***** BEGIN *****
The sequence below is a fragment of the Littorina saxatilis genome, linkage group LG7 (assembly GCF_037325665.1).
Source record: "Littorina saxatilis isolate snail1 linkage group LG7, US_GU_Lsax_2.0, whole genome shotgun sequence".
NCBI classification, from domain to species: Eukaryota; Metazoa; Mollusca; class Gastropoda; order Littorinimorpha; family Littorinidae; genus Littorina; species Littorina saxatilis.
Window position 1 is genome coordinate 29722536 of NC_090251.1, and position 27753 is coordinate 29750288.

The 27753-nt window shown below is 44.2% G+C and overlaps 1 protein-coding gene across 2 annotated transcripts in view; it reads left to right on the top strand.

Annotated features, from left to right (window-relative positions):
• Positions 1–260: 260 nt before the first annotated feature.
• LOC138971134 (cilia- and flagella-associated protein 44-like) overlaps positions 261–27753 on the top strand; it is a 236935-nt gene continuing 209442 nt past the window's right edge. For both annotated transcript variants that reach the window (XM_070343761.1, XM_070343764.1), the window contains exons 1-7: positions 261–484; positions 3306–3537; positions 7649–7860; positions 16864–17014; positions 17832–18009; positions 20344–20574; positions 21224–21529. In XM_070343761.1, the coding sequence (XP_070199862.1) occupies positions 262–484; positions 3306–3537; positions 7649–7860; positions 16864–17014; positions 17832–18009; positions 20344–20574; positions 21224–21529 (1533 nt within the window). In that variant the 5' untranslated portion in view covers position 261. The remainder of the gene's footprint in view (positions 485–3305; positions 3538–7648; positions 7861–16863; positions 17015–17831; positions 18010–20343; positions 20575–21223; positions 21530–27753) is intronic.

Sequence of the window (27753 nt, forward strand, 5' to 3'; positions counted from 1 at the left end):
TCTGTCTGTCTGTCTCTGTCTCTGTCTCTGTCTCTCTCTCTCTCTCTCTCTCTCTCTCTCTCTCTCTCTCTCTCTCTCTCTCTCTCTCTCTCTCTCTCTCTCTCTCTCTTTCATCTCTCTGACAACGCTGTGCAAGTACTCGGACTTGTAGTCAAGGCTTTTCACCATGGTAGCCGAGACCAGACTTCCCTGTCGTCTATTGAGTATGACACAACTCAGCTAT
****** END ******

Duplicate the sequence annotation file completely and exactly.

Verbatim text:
The sequence below is a fragment of the Littorina saxatilis genome, linkage group LG7 (assembly GCF_037325665.1).
Source record: "Littorina saxatilis isolate snail1 linkage group LG7, US_GU_Lsax_2.0, whole genome shotgun sequence".
NCBI classification, from domain to species: Eukaryota; Metazoa; Mollusca; class Gastropoda; order Littorinimorpha; family Littorinidae; genus Littorina; species Littorina saxatilis.
Window position 1 is genome coordinate 29722536 of NC_090251.1, and position 27753 is coordinate 29750288.

The 27753-nt window shown below is 44.2% G+C and overlaps 1 protein-coding gene across 2 annotated transcripts in view; it reads left to right on the top strand.

Annotated features, from left to right (window-relative positions):
• Positions 1–260: 260 nt before the first annotated feature.
• LOC138971134 (cilia- and flagella-associated protein 44-like) overlaps positions 261–27753 on the top strand; it is a 236935-nt gene continuing 209442 nt past the window's right edge. For both annotated transcript variants that reach the window (XM_070343761.1, XM_070343764.1), the window contains exons 1-7: positions 261–484; positions 3306–3537; positions 7649–7860; positions 16864–17014; positions 17832–18009; positions 20344–20574; positions 21224–21529. In XM_070343761.1, the coding sequence (XP_070199862.1) occupies positions 262–484; positions 3306–3537; positions 7649–7860; positions 16864–17014; positions 17832–18009; positions 20344–20574; positions 21224–21529 (1533 nt within the window). In that variant the 5' untranslated portion in view covers position 261. The remainder of the gene's footprint in view (positions 485–3305; positions 3538–7648; positions 7861–16863; positions 17015–17831; positions 18010–20343; positions 20575–21223; positions 21530–27753) is intronic.

Sequence of the window (27753 nt, forward strand, 5' to 3'; positions counted from 1 at the left end):
TCTGTCTGTCTGTCTCTGTCTCTGTCTCTGTCTCTCTCTCTCTCTCTCTCTCTCTCTCTCTCTCTCTCTCTCTCTCTCTCTCTCTCTCTCTCTCTCTCTCTCTCTCTCTTTCATCTCTCTGACAACGCTGTGCAAGTACTCGGACTTGTAGTCAAGGCTTTTCACCATGGTAGCCGAGACCAGACTTCCCTGTCGTCTATTGAGTATGACACAACTCAGCTAT